The defense actually showed signs of being able to get off the field. Although it may not have seemed like it at times, the 49ers only converted two out of nine third down attempts. It is only one game but that translates to a 22% conversion rate, which nearly cuts last year's average of 43% in half. The Packers also racked up four sacks on the day, which is a feat they only achieved twice in the entire 2011 season. For a growing defense, these are good signs.

The special teams held their own against the league's best. As we wrote previously, the 49ers appeared to have a distinct advantage in special teams coming into this game. After finishing last season with the best special teams ranking in the NFL, the 49ers were not decidedly better than the Packers on Sunday in this regard. The Packers were able to match the 49ers punch for punch. David Akers was able to convert a 63-yard field goal, but Randall Cobb responded with the big punt return. The special teams battle may have ended in a draw, but if there was a winner at all it was likely the Packers.

James Jones showed why the Packers like to keep him around. Fans never seem to tire of James Jones trade rumors, but the Packers see value in keeping the sixth-year wide receiver on the team. He led the team in receiving yards, and during one stretch in the fourth quarter he made three consecutive catches for 68 yards and a touchdown. His subtle stop-and-start moves during his 49-yard reception were very effective, and he offers a skill set a little bit different than any other receiver on the Packers roster.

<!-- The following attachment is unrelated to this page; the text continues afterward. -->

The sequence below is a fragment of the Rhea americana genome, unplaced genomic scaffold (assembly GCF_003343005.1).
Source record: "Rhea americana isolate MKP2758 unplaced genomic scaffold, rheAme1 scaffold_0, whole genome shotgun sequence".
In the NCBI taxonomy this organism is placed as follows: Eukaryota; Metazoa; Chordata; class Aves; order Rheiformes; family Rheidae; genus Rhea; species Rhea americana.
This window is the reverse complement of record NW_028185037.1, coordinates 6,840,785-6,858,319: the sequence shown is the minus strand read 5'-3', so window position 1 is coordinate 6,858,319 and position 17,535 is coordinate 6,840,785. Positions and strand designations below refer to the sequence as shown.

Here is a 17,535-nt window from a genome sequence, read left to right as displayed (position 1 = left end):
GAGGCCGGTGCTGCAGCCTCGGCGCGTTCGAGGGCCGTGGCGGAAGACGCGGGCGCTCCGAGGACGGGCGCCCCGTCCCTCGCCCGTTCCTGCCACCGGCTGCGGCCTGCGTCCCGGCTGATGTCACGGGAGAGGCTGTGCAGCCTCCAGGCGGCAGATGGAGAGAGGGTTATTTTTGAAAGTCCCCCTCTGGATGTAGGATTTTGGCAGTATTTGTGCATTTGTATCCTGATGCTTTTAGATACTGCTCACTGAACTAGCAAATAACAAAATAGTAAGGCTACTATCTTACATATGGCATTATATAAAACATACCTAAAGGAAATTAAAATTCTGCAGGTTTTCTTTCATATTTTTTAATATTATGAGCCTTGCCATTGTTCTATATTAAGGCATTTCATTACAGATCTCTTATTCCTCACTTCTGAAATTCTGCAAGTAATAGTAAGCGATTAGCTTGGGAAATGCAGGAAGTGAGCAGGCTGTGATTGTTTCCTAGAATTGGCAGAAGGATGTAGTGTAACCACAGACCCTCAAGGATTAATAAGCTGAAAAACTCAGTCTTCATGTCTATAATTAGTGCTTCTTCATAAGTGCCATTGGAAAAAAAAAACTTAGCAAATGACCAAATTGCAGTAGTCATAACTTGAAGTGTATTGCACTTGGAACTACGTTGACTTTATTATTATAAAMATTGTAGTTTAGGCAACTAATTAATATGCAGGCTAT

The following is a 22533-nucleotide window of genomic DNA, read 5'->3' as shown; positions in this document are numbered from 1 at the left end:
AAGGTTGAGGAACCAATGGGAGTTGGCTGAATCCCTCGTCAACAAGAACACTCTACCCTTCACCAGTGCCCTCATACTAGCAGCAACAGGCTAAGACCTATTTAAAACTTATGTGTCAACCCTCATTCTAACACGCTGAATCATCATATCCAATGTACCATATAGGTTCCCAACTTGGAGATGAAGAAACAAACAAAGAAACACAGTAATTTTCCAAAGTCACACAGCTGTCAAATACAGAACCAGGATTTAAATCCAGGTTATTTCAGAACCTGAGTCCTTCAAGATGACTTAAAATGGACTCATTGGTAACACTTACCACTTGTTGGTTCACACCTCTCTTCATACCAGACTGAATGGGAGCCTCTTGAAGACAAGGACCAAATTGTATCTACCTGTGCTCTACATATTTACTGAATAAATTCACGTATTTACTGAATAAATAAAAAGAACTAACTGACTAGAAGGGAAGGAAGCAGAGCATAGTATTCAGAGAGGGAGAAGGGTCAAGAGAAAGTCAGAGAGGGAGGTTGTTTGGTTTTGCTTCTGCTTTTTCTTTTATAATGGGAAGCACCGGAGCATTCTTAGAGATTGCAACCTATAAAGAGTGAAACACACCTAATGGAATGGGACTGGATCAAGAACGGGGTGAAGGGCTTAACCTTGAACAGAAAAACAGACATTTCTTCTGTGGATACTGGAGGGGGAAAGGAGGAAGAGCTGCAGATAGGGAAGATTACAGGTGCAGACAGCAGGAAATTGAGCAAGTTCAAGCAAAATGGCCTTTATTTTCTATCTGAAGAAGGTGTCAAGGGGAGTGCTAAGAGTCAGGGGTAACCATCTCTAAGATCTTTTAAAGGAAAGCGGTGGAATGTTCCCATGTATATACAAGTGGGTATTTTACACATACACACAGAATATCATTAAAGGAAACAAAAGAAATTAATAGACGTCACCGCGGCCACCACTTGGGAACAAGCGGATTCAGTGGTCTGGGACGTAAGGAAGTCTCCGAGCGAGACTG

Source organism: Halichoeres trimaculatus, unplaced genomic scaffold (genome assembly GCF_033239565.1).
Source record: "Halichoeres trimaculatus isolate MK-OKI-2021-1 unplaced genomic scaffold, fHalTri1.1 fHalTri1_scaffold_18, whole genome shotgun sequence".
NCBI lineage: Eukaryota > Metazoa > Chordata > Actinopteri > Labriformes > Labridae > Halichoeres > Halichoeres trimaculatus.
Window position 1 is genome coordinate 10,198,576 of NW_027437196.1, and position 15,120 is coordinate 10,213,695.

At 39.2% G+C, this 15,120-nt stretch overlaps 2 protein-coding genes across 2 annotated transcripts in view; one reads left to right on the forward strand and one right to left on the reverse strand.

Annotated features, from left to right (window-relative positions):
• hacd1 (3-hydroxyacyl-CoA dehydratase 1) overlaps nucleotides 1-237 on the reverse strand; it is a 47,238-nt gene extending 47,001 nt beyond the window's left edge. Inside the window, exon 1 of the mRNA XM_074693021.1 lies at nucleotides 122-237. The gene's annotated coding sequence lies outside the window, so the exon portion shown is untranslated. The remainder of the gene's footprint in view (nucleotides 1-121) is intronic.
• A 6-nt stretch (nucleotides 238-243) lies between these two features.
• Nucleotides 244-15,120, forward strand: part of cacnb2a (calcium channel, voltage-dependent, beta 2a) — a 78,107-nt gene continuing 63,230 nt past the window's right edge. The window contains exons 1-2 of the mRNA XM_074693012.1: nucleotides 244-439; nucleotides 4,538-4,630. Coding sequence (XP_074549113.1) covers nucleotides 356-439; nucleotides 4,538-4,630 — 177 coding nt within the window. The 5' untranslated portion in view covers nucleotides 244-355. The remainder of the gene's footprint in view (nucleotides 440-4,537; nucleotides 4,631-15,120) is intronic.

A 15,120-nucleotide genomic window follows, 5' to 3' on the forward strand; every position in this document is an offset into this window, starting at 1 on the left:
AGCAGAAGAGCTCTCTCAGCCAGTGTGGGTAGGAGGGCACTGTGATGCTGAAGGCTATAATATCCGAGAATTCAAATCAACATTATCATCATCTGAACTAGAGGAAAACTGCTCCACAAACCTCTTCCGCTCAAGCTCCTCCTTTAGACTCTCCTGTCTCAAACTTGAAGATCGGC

There were no major injuries. It seems like every year a few teams lose a player to a major injury in the season opener. Remember when Ryan Grant was lost in the first week in 2010? Although the Packers had to play most of the game without C.J. Wilson and their run defense was likely affected, it does not appear to be a major injury. More importantly, none of their key players appear to be any worse for the wear.

The Packers still have players in their back pocket they didn't use. Alex Green has shown glimpses of being a very good receiver out of the backfield, and can be effective in the screen game. Donald Driver is a valuable security blanket on third downs. D.J. Williams was an intriguing player during training camp. Casey Hayward looks like a keeper who will only get better with seasoning. Mike Daniels wasn't even activated. Neither was Davon House, who still has a chance to show some of the things that made him the frontrunner in the cornerback derby before his injury. Erik Walden and Mike Neal are serving suspensions, although Walden will be back next week. Each of these players is likely to contribute in a meaningful way at some point this season.

It's not how you start; it's how you finish. If there is anything the Packers should have learned last year, this is it. It doesn't matter how a team performs in September. It matters how they perform in January. The Packers really only need to play well enough to make the playoffs, then build to a crescendo late in the season going into the playoffs. If that is how the season turns out, nobody will remember what happened against San Francisco in Week 1.

 

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Photo Credit: Green Bay Press-Gazette